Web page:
Induced expression of expanded CGG RNA causes mitochondrial dysfunction in vivo
Cell Cycle , Volume 13 - Issue 16 p. 2600- 2608
Fragile X-associated tremor/ataxia syndrome (FXTAS) is a late-onset neurodegenerative disorder affecting carriers of premutation forms of the FMR1 gene, resulting in a progressive development of tremor, ataxia and neuropsychological problems. The disease is caused by an expanded CGG repeat in the FMR1 gene, leading to an RNA gain-of-function toxicity mechanism. In order to study the pathogenesis of FXTAS, new inducible transgenic mouse models have been developed that expresses either 11CGGs or 90CGGs at the RNA level under control of a Tet-On promoter. When bred to an hnRNP-rtTA driver line, doxycycline (dox) induced expression of the transgene could be found in almost all tissues. Dox exposure resulted in loss of weight and death within 5 d for the 90CGG RNA expressing mice. Immunohistochemical examination of tissues of these mice revealed steatosis and apoptosis in the liver. Decreased expression of GPX1 and increased expression of cytochrome C is found. These effects were not seen in mice expressing a normal sized 11CGG repeat. In conclusion, we were able to show in vivo that expression of an expanded CGG-repeat rather than overexpression of a normal CGG-repeat causes pathology. In addition, we have shown that expanded CGG RNA expression can cause mitochondrial dysfunction by regulating expression levels of several markers. Although FTXAS patients do not display liver abnormalities, our findings contribute to understanding of the molecular mechanisms underlying toxicity of CGG repeat RNA expression in an animal model. In addition, the dox inducible mouse lines offer new opportunities to study therapeutic interventions for FXTAS.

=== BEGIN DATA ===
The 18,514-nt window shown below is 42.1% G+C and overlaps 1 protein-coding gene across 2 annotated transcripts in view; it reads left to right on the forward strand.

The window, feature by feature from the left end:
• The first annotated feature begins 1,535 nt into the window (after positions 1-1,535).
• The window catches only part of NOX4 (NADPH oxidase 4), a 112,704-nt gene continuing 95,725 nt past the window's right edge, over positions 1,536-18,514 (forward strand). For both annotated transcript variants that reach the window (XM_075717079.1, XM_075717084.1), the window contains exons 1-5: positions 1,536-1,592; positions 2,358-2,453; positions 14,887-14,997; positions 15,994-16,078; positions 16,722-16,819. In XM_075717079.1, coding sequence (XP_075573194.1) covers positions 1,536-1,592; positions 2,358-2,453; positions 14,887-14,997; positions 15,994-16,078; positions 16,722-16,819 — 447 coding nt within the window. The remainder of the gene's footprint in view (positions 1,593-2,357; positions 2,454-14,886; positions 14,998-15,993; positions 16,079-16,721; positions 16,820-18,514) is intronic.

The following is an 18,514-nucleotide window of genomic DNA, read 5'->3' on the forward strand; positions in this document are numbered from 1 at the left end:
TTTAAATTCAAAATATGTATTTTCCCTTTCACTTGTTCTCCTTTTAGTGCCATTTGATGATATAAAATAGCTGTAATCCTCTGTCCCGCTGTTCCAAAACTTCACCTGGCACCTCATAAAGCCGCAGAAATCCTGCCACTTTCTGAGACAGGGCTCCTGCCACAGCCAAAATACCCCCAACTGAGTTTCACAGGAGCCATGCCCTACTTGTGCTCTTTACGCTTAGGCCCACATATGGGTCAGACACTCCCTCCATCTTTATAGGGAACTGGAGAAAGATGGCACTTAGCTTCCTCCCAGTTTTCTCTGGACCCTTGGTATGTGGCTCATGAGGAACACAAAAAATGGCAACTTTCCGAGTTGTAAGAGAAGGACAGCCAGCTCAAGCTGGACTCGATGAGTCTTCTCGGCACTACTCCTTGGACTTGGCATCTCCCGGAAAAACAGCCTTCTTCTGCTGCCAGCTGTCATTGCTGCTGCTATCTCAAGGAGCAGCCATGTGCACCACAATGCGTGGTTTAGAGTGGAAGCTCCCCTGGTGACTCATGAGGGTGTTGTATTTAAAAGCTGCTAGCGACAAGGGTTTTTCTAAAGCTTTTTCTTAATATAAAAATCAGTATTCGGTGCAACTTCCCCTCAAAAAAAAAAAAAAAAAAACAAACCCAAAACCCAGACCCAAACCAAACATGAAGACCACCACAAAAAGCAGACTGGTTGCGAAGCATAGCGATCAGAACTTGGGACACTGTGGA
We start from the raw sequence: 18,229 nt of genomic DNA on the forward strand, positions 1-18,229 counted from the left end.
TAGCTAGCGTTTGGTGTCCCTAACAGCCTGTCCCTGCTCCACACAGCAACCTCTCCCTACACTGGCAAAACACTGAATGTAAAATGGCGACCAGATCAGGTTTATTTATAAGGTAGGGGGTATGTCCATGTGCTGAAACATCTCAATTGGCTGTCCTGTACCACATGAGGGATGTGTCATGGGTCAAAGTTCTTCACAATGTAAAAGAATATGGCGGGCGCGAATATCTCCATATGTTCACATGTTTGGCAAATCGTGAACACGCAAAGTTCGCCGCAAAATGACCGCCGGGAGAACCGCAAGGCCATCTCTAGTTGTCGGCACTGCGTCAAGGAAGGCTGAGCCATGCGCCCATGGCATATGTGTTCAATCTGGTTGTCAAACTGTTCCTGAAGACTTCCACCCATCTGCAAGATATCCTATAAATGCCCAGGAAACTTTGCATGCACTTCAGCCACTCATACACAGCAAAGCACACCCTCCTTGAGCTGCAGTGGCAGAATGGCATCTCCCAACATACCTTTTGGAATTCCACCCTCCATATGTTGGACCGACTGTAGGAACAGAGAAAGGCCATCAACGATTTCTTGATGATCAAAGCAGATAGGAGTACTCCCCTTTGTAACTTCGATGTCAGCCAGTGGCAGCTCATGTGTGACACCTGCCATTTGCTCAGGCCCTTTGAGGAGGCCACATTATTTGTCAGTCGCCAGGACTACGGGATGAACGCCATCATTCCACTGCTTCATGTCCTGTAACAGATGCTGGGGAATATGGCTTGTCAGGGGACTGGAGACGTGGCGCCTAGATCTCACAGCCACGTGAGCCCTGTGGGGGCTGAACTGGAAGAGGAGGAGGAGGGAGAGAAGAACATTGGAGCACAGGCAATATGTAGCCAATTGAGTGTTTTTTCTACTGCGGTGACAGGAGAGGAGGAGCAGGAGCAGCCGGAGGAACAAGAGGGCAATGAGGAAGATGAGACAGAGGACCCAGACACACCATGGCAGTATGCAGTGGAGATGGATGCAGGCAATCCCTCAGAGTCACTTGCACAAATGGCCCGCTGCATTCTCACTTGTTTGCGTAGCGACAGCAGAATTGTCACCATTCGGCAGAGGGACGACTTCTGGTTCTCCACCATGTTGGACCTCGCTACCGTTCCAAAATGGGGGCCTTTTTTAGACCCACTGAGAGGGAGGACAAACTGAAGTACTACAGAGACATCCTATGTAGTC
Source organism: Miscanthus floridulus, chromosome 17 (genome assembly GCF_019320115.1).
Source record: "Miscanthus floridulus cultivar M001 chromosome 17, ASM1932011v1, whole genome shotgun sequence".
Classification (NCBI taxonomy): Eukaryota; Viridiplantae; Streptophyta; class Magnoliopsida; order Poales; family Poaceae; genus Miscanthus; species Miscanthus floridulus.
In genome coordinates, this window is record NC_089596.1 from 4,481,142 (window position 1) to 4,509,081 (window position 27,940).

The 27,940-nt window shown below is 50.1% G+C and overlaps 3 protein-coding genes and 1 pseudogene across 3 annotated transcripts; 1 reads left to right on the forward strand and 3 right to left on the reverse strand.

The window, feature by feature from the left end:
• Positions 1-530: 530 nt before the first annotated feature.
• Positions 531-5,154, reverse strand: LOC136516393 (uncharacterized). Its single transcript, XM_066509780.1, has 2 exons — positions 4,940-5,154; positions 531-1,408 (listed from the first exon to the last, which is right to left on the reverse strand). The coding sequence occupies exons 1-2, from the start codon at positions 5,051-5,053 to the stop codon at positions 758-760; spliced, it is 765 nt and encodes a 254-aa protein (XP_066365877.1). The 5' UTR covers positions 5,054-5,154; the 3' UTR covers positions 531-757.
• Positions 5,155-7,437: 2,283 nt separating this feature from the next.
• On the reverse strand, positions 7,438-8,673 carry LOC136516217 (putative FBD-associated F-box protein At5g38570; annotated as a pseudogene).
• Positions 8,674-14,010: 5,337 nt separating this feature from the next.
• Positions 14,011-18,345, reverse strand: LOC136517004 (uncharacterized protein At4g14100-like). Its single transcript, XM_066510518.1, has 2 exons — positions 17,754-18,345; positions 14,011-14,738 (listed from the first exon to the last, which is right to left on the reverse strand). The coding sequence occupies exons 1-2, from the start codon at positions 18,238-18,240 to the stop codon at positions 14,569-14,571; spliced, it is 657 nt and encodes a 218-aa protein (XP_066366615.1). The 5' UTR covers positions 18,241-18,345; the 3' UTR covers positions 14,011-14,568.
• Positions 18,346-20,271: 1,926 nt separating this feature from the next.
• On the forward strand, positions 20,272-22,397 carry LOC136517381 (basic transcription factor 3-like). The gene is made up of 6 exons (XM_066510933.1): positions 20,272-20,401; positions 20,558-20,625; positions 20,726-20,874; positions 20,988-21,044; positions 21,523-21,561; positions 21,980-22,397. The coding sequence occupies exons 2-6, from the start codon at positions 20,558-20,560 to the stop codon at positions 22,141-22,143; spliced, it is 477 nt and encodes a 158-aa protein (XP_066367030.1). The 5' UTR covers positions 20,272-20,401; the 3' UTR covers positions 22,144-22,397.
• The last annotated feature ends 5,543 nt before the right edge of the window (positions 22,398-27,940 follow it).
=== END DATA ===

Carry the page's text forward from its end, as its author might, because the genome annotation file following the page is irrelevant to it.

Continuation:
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|Organisation||Erasmus MC: University Medical Center Rotterdam|
Hukema, R.K, Buijsen, R.A.M, Raske, C, Severijnen, L.A, Nieuwenhuizen-Bakker, I.M, Minneboo, M, … Willemsen, R. (2014). Induced expression of expanded CGG RNA causes mitochondrial dysfunction in vivo. Cell Cycle, 13(16), 2600–2608. doi:10.4161/15384101.2014.943112